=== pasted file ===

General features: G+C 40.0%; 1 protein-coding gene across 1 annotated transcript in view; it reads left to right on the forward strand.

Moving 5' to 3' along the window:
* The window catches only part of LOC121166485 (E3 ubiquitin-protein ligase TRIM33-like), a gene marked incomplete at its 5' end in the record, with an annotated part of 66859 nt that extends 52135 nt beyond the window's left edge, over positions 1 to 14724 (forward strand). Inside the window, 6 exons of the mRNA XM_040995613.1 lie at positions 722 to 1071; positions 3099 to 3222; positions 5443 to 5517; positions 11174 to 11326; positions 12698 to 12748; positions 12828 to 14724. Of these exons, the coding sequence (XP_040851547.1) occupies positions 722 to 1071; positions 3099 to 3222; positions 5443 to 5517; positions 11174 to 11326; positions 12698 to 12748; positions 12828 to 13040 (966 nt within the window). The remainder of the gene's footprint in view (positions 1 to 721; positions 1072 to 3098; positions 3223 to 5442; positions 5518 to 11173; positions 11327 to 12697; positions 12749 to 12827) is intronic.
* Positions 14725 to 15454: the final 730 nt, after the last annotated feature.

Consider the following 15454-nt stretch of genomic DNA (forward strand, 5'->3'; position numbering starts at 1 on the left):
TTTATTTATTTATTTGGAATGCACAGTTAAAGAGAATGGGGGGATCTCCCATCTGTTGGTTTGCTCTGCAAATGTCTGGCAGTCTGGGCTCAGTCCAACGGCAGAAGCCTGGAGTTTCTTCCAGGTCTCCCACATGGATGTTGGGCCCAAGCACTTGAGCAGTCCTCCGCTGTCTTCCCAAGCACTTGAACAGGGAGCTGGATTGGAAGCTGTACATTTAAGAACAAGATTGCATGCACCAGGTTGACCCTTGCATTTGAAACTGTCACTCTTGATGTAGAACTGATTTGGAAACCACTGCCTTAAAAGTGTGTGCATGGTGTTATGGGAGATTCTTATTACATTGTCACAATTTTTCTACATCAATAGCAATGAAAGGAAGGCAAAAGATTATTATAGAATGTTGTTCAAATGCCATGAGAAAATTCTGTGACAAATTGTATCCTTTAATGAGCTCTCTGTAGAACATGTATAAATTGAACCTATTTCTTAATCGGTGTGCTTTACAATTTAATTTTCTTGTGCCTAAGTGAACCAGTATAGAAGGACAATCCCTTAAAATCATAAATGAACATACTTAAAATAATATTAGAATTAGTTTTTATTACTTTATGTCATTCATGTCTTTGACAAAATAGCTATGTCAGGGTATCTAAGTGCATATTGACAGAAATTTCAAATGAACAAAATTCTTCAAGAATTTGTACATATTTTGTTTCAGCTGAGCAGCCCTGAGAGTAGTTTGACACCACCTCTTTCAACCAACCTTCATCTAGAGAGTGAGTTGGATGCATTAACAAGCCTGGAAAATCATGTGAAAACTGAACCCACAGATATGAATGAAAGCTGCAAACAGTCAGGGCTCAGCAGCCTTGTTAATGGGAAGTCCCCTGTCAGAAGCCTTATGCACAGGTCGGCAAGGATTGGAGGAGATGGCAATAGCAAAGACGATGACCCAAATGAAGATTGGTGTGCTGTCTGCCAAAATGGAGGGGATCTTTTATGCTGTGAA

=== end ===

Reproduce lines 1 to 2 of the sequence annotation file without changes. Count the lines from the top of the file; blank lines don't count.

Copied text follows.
General features: G+C 40.0%; 1 protein-coding gene across 1 annotated transcript in view; it reads left to right on the forward strand.

Moving 5' to 3' along the window: